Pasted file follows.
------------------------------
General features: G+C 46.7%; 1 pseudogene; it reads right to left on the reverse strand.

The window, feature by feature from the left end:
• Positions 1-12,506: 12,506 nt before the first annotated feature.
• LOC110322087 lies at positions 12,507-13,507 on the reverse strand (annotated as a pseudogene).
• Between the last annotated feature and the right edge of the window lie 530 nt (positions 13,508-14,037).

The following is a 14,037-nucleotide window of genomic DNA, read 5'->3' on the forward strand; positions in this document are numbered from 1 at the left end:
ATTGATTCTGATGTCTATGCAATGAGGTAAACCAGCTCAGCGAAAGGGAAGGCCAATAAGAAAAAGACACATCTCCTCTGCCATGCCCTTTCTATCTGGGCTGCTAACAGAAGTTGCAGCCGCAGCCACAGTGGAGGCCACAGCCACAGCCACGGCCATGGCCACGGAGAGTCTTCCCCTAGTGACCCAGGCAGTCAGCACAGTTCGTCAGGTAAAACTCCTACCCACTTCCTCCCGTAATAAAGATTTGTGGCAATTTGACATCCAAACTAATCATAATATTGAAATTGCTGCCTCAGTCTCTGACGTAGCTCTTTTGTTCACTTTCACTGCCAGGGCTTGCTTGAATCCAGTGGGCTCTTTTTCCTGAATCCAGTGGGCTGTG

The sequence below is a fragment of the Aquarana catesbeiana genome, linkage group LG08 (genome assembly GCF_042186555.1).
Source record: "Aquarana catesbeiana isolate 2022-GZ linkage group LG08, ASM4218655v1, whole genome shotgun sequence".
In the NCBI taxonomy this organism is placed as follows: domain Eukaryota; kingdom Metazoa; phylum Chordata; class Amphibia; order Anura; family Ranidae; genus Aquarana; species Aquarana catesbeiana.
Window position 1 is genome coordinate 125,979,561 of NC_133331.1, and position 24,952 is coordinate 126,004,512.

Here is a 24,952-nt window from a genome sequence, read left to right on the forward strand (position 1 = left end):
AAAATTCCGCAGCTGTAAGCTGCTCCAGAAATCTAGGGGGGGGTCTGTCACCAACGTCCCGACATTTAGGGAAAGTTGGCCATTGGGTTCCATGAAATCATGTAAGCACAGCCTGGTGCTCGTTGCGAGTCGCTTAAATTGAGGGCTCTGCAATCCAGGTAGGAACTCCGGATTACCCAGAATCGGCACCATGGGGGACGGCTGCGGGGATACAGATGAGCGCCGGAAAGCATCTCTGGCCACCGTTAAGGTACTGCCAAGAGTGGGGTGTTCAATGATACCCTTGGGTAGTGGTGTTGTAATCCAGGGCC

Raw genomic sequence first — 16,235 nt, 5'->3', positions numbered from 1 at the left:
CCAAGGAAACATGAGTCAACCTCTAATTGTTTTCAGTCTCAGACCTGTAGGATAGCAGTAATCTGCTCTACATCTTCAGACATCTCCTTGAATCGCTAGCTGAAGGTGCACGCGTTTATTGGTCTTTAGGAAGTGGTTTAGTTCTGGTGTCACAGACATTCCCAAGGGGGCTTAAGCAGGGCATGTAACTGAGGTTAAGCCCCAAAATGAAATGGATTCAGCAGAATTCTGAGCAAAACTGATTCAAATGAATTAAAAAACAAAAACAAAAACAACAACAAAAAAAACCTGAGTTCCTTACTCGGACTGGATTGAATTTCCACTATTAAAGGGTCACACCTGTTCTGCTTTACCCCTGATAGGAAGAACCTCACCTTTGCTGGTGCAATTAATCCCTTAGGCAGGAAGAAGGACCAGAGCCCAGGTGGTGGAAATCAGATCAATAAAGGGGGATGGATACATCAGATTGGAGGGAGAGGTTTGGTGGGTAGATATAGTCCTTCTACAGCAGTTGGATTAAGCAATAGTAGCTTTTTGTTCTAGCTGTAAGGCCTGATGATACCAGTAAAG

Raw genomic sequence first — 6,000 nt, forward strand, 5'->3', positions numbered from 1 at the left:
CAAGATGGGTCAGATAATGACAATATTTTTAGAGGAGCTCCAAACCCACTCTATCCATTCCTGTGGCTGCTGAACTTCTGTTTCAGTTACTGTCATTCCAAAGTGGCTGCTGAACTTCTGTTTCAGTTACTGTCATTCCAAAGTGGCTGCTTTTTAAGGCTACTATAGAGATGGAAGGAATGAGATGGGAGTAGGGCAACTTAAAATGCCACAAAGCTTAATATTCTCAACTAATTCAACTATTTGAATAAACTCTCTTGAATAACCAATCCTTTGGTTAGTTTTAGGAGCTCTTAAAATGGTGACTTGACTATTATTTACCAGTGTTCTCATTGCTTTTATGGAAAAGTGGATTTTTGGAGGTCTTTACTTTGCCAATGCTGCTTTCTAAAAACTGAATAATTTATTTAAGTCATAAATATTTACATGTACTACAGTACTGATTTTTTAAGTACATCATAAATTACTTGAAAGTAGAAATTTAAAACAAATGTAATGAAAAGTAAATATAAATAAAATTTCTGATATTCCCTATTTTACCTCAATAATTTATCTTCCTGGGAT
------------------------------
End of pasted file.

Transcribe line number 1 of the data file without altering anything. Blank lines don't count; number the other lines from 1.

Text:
General features: G+C 46.7%; 1 pseudogene; it reads right to left on the reverse strand.